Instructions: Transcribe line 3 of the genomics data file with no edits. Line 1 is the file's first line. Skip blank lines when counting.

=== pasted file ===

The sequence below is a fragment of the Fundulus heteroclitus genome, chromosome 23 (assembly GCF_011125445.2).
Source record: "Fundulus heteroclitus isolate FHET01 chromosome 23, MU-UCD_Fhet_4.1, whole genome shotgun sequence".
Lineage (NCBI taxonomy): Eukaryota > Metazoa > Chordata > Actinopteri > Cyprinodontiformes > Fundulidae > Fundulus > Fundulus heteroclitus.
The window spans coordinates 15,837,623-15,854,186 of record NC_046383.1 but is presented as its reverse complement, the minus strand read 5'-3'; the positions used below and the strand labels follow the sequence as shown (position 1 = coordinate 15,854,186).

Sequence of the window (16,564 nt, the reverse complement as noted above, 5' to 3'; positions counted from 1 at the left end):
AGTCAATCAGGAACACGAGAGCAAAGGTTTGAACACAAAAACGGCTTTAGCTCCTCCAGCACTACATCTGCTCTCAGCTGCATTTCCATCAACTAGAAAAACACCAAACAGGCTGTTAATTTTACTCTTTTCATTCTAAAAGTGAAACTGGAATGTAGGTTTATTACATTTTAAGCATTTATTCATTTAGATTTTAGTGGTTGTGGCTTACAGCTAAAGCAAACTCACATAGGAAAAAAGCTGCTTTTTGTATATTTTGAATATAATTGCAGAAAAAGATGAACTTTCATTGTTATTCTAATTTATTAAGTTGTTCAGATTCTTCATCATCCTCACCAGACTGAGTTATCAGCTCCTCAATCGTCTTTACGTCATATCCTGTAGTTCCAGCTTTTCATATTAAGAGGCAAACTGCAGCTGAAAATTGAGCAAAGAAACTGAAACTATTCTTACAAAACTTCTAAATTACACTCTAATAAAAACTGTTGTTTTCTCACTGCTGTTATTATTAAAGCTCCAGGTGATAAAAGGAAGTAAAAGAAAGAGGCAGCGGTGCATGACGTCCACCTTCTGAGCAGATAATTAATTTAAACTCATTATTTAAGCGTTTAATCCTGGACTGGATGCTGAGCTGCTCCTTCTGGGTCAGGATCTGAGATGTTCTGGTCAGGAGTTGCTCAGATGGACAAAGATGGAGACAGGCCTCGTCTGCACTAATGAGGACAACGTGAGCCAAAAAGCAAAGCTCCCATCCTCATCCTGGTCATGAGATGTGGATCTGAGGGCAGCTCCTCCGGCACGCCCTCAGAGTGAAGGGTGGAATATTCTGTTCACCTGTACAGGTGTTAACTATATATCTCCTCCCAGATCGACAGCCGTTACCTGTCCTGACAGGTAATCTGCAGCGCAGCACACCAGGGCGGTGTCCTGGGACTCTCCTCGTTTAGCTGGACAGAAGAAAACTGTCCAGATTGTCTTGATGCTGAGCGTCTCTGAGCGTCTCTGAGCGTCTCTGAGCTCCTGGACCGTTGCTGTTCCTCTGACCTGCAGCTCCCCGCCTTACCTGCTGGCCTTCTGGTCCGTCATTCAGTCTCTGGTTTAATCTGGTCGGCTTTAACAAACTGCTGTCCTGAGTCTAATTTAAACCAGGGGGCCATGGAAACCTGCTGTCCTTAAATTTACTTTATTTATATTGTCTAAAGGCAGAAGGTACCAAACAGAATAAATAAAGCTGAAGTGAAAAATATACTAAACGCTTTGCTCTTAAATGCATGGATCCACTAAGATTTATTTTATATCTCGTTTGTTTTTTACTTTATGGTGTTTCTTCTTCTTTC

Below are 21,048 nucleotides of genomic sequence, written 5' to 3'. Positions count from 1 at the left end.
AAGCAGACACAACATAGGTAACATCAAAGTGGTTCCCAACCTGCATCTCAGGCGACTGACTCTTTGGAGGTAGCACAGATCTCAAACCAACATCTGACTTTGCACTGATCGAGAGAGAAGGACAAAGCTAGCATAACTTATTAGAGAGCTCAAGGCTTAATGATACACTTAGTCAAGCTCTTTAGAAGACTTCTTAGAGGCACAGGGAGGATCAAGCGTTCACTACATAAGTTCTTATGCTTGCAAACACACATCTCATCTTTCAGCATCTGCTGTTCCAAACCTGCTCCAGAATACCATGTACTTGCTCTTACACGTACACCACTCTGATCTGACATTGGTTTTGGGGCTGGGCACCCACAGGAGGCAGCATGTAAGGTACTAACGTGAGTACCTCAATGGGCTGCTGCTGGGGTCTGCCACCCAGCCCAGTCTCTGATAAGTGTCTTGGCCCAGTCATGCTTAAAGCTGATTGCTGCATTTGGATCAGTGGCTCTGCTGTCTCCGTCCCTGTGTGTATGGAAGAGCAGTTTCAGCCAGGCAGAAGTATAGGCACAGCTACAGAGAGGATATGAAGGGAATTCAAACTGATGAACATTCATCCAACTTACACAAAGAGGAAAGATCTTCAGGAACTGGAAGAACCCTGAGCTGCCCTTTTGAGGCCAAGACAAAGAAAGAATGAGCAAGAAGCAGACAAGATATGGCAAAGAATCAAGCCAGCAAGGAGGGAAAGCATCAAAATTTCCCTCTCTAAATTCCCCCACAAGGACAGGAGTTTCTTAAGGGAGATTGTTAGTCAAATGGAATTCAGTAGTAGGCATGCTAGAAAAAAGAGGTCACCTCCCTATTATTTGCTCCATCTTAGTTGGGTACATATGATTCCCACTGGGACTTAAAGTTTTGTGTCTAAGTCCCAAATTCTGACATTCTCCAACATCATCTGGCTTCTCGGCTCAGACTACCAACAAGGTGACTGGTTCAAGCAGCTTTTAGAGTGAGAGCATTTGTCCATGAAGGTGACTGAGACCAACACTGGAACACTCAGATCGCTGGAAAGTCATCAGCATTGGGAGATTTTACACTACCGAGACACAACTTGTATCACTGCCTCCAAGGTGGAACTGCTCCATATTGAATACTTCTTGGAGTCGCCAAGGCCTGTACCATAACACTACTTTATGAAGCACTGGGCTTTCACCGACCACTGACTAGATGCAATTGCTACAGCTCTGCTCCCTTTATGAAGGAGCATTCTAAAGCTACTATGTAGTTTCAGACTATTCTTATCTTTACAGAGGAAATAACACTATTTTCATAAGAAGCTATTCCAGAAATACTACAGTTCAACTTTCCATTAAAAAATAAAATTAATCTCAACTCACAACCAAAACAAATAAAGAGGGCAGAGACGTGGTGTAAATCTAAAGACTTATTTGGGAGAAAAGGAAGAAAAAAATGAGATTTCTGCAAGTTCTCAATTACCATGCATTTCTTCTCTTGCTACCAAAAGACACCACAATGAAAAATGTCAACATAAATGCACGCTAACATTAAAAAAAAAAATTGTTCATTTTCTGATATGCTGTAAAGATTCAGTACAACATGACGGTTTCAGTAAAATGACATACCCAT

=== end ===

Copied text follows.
Lineage (NCBI taxonomy): Eukaryota > Metazoa > Chordata > Actinopteri > Cyprinodontiformes > Fundulidae > Fundulus > Fundulus heteroclitus.